There’s something about an image that captures a moment at its peak. Whether it’s the perfect expression, an event never to be repeated, or in my case, a gallon of milk thrown through the air, a photographer’s job is to capture that perfect moment. I recently shot a billboard campaign for a milk company in which I was tasked with creating four images that captured important moments in a person’s life.
Each image featured milk splashes, which are an incredible challenge to capture. While I primarily use Westcott gear, when capturing action I turn to my Broncolor Scoro pack with two strip boxes on each side of the subject fairly close in. The Scoro pack allows me to shoot with a T1 flash duration of 8,000/sec., which I have found is the sweet spot for capturing perfectly sharp splashes.
I am sometimes asked to describe my lighting style. I tend to shoot food and liquids with the same lighting you might use on an athlete to accentuate muscle tone and other fine detail in the subject. This lighting setup also allows me to stay out of the way of my own light because I often trigger the camera with one hand and throw the liquid with the other. You can have an assistant trigger the camera, but the timing is never as accurate.
An important thing to remember when photographing splashes, especially with a variety of components involved, is to capture as much as you can in one shot. Only shoot extra elements to be composited in Photoshop if it simply isn’t possible to do so “in camera.” Liquids reflect the color and the shadows cast by anything in its vicinity. Liquids will also splash against objects, creating drama and excitement that would be nearly impossible to reproduce in post-production.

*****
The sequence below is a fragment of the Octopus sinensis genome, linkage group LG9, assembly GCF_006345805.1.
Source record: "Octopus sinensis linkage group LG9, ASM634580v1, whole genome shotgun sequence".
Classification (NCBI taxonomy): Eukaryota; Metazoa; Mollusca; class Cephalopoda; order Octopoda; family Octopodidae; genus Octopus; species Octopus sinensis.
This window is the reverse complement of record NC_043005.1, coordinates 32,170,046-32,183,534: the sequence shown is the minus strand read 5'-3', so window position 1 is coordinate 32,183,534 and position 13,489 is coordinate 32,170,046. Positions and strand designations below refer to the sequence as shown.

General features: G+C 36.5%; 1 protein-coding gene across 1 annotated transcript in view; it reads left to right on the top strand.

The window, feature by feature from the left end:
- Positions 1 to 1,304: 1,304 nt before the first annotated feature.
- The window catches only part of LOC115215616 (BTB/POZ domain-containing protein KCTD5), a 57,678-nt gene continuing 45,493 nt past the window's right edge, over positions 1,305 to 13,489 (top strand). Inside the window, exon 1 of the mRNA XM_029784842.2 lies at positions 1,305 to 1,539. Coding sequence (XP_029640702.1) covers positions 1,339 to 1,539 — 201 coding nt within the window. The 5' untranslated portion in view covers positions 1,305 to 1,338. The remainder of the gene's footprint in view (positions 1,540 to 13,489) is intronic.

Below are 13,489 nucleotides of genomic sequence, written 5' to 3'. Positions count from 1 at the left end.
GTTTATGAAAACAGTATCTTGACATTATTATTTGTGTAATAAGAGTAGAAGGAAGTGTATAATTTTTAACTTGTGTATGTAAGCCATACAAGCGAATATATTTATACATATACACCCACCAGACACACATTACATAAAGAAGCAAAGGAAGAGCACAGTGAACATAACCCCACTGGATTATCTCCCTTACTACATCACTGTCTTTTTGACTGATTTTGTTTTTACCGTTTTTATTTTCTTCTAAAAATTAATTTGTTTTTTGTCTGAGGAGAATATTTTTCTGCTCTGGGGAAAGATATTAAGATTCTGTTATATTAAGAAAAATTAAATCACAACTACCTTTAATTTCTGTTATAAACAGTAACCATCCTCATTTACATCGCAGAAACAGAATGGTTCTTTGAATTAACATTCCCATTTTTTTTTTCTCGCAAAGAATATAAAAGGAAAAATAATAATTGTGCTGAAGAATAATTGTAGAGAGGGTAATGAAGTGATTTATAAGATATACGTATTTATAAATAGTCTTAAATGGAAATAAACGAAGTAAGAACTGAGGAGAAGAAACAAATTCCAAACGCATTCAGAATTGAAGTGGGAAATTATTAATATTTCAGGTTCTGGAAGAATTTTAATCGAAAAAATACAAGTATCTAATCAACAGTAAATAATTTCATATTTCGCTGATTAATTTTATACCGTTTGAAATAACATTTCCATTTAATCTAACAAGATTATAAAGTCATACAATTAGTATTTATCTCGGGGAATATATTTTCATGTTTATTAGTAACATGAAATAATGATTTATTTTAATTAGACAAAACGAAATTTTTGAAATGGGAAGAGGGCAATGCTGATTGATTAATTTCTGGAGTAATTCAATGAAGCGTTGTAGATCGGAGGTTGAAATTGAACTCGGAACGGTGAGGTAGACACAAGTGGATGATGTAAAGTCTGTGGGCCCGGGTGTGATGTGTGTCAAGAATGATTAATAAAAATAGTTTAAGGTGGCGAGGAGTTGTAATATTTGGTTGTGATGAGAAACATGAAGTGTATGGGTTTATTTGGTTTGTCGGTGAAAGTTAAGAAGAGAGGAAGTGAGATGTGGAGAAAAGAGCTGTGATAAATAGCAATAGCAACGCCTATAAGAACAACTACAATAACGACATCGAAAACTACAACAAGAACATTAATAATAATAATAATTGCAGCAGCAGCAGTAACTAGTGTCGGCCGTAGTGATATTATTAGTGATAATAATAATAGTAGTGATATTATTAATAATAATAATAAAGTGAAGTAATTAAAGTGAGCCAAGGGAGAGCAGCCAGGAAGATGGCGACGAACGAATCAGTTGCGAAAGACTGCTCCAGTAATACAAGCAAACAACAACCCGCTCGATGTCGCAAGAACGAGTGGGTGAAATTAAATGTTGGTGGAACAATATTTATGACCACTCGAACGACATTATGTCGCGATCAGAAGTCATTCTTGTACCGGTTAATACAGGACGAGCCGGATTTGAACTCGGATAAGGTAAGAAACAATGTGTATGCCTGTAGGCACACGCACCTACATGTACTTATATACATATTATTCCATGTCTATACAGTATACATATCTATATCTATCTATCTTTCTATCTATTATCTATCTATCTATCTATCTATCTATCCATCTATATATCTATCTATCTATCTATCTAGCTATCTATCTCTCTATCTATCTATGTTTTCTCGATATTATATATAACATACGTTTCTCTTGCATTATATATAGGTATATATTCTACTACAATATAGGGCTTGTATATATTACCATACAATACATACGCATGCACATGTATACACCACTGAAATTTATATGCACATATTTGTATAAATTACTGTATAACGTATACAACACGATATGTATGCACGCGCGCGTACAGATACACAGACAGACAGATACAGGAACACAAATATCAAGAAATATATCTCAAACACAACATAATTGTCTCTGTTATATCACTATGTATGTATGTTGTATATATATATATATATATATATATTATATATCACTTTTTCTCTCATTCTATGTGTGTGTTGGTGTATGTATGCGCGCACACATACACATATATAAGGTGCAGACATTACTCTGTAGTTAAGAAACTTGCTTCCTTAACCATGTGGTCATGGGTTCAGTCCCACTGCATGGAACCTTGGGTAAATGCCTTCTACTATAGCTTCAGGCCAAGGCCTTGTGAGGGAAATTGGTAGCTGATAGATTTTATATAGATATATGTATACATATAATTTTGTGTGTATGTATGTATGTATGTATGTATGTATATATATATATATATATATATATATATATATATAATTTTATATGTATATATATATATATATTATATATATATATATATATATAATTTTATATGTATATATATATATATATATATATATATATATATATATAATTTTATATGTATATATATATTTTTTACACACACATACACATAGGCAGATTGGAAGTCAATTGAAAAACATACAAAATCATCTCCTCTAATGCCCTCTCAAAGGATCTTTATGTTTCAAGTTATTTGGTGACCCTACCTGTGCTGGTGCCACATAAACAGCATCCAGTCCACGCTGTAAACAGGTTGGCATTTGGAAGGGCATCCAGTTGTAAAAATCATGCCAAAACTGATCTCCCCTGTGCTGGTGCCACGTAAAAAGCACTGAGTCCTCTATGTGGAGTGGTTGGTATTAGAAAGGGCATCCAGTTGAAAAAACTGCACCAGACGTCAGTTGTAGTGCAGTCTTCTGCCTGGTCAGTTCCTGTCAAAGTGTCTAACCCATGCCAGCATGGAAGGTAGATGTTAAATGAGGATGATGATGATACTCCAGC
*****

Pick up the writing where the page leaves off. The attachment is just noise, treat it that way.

For the vegetable image, I hung each ingredient from armature wire in exactly the position I wanted, and poured the milk over the ingredients, capturing as many images as I could. The milk created quite a few small splashes on the vegetables and brightened nearby objects. Capturing the scene in as few shots as possible added quite a bit of realism. I can’t tell you how many times I have seen splash images for advertising composited using many images where the components of the image simply don’t interact with one another. It’s easy for the eye to pick up poor color and shadow work in an image, so it is crucial to get it right in camera as well as to be able to create them in Photoshop.
If you enjoy capturing liquid splashes, you don’t need many specialized pieces of equipment. You could possibly create each of these images with a pair of speedlights (close to the subject), any DSLR, 20 gallons of milk, and some solid Photoshop skills. For this campaign, we were required to create images that would stand up to being reproduced 80 feet wide with a viewing distance of four feet! This forced us to shoot 80 megapixel files that once inside Photoshop, left us with stitched composites so large, we needed to purchase new computers for the studio just to finish this project. Happy shooting!
Steve Hansen is a Seattle-based commercial food, beverage, and liquids photographer who creates images for advertising and packaging. You can see more of his work at SteveHansenVisuals.com, and follow him on Facebook, Twitter, and Instagram. Make sure you check out his brand new class, Food Photography Master Class: Strobes, tomorrow at KelbyOne!